Saving for college is a must
With college costs, out of reach for many, starting a 529 college savings plan for your child or grandchild may make sense.
That is, if you are willing to dig into details of how 529 plans work.
In a nutshell, saving inside a tax-advantaged 529 is a big plus because earnings (dividends) accumulate year-after-year, tax free. But sorting out rules for distributing accumulated funds can be tricky.
For example, distribution applies differently if a student or parents own a 529 rather than if a grandparent owns the fund.
First the pluses:
Savings grow faster inside a tax-advantaged 529. The Oregon College Savings Plan program offers a chart showing how with an initial investment of $5,000 and an additional $1,200 annual contribution over 18 years would result in total savings of $54,958 inside a 529. A similar investment strategy outside a plan would result in just $46,788 because of the annual tax hit.
Savings inside a 529 may be used at any accredited university, college or vocational school, nationwide. Distribution from a 529 can go toward more than just tuition but can be used to pay for books, room and board, computers, fees and supplies.
As a parent or grandparent, you own the 529 fund. If your child or grandchild does not need the money or their goals change, you can designate a new beneficiary penalty-free so long as they are an eligible member of your family. To kick-start a 529, you can give up to five years' worth of gifts at one time.
"It's my suggestion that families look at 529 plans as possible options — reading all plan details, of course — instead of assuming that having such a plan might limit the student's financial aid eligibility," said Michael Johnson, director of the Office of Student Financial Aid & Scholarships at Portland State University.
Most students, he said, who apply for financial aid will finance higher education using a combination of loans and savings. If the 529 is in the student's or parents' name, the value of the 529 is reported as parents' assets on the student's application for a Free Application for Federal Student Aid (FAFSA). For financial aid eligibility purposes, the value is assessed at a low rate for parent assets of about 5.4 percent. That compares to 20 percent for dependent student assets.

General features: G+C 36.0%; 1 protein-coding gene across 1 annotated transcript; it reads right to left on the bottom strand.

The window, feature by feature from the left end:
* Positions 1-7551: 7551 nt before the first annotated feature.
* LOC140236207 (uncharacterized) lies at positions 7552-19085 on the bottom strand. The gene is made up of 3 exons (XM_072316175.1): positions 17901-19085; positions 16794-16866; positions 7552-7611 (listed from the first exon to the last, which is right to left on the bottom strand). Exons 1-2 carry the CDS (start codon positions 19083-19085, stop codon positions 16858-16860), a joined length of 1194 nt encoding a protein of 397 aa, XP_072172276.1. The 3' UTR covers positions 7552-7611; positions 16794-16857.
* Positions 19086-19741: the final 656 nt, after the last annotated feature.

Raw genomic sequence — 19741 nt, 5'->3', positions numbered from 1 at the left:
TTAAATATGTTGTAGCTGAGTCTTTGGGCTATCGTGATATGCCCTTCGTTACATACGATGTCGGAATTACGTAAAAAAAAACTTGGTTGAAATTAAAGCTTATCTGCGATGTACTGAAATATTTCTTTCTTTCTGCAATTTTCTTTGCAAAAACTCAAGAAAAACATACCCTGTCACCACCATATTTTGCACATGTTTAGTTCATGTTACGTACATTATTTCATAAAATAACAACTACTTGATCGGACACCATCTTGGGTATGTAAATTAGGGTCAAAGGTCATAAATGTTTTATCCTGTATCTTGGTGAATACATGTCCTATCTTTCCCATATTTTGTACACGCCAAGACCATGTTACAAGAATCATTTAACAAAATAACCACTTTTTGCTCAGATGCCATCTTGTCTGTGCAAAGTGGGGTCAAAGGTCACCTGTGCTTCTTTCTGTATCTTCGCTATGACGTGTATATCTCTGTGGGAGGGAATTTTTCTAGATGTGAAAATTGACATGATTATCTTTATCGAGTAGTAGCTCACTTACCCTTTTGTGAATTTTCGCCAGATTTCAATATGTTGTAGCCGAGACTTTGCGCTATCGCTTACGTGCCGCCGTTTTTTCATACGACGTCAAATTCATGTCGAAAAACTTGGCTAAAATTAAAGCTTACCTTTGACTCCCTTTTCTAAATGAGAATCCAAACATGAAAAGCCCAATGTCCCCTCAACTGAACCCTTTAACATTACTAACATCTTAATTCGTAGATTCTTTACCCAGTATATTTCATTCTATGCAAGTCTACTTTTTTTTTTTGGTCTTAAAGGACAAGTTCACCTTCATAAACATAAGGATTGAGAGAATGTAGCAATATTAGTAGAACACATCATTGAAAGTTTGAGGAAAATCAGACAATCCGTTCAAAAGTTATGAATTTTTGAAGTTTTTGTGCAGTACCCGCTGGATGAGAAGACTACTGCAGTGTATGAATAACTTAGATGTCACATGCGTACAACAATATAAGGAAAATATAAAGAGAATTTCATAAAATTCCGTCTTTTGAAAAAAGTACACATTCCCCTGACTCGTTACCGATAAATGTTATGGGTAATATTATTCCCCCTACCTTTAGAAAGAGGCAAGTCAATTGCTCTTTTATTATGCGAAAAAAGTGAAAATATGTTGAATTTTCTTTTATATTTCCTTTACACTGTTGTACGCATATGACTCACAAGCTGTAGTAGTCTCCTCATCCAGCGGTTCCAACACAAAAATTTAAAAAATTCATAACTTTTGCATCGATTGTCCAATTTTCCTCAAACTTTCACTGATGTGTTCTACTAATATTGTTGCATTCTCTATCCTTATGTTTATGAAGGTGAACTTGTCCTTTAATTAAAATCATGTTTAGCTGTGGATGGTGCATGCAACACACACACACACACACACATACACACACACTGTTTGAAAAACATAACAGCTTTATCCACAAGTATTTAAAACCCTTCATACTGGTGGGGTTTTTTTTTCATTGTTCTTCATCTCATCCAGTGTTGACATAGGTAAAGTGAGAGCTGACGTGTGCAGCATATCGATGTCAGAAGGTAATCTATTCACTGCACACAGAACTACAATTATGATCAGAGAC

However, if the plan is held by a grandparent the funds are treated differently. Any distribution from a 529 held by a grandparent (or other person) is considered part of the student's untaxed income for the year used and could affect the student's future Expected Family Contribution (EFC). This "income" could mean a reduction in eligibility for need-based aid two years later because of how FAFSA collects income information.
Despite these complexities, a 529 may be a good way to go, said PSU's Johnson.
"Eligibility for federal Pell Grants, which a lot of students hope to get, is limited to the neediest one-third or so of undergraduate students, nationwide," he said. "I think it is always best to have and control your own funds including a 529, for example, rather than depend on funds you may or may not receive from institutions or outside sources where policies and rules change frequently," he said.
As for grandparents, estate-planning experts at Fidelity Investments, recommend that funds from a 529 plan owned by a nonparent/grandparent be used in the last year of college, after the last financial aid forms are filed. That way the 529 "income" won't affect need-based aid.
College savings 529 plans are operated by states or educational institutions and are named for Section 529 of the IRS tax code created in 1996.
In Oregon, the Oregon College Savings Plan reports an overall annual return since inception of 7.7 percent. Managed by TIAA, the Oregon funds annual management fees range from 0.28 percent to 0.60 percent.
Julia Anderson writes for women about money and retirement at: sixtyandsingle.com.